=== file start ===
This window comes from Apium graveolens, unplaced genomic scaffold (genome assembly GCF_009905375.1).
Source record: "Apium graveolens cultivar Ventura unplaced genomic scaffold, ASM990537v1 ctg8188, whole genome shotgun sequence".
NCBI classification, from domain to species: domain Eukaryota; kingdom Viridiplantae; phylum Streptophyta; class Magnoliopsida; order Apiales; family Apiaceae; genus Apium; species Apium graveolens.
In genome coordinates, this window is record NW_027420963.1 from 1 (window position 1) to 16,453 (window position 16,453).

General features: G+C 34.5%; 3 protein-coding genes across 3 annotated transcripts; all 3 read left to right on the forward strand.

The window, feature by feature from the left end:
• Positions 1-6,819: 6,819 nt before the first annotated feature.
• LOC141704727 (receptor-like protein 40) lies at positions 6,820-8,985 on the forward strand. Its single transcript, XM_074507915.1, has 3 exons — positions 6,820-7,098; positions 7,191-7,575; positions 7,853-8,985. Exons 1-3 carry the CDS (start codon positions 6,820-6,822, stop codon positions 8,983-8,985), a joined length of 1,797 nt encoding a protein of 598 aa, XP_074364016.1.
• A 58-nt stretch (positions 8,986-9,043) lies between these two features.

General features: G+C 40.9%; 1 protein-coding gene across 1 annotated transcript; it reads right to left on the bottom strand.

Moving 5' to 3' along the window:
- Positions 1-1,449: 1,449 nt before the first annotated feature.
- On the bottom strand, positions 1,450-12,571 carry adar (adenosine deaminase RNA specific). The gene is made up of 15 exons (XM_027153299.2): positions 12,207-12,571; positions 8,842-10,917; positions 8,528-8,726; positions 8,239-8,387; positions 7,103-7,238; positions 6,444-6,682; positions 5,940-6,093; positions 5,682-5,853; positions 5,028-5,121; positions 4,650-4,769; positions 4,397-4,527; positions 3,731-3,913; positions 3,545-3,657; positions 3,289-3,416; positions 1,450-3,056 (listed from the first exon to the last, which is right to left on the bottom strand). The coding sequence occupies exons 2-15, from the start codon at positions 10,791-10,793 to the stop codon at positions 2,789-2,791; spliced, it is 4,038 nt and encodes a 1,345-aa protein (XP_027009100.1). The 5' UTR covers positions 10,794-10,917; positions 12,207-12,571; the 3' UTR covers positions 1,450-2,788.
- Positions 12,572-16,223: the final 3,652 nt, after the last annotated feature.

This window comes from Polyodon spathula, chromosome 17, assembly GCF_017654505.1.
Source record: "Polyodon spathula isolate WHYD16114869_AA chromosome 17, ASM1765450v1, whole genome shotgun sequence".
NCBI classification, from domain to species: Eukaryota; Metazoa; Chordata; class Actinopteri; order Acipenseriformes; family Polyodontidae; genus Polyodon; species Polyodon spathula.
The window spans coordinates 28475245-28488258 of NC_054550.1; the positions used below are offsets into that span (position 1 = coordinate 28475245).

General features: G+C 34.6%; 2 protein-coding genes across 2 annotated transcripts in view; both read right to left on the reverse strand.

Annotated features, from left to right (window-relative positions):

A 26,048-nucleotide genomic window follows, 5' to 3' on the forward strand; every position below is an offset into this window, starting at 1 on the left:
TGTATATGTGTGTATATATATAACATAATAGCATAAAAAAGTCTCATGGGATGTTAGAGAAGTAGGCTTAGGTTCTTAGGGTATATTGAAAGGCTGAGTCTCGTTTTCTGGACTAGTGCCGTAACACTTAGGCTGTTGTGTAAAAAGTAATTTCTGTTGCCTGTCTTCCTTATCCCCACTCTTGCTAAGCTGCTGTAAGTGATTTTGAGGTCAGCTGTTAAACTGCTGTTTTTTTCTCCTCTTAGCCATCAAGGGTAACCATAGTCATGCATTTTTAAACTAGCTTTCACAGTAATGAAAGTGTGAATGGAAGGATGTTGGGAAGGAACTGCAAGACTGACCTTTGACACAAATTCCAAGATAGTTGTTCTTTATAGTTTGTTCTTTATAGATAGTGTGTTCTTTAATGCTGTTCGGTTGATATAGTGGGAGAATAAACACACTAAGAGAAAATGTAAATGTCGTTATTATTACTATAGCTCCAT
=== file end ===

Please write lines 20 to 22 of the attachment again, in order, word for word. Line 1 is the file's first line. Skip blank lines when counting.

Annotated features, from left to right (window-relative positions):

A 26,048-nucleotide genomic window follows, 5' to 3' on the forward strand; every position below is an offset into this window, starting at 1 on the left:
TGTATATGTGTGTATATATATAACATAATAGCATAAAAAAGTCTCATGGGATGTTAGAGAAGTAGGCTTAGGTTCTTAGGGTATATTGAAAGGCTGAGTCTCGTTTTCTGGACTAGTGCCGTAACACTTAGGCTGTTGTGTAAAAAGTAATTTCTGTTGCCTGTCTTCCTTATCCCCACTCTTGCTAAGCTGCTGTAAGTGATTTTGAGGTCAGCTGTTAAACTGCTGTTTTTTTCTCCTCTTAGCCATCAAGGGTAACCATAGTCATGCATTTTTAAACTAGCTTTCACAGTAATGAAAGTGTGAATGGAAGGATGTTGGGAAGGAACTGCAAGACTGACCTTTGACACAAATTCCAAGATAGTTGTTCTTTATAGTTTGTTCTTTATAGATAGTGTGTTCTTTAATGCTGTTCGGTTGATATAGTGGGAGAATAAACACACTAAGAGAAAATGTAAATGTCGTTATTATTACTATAGCTCCAT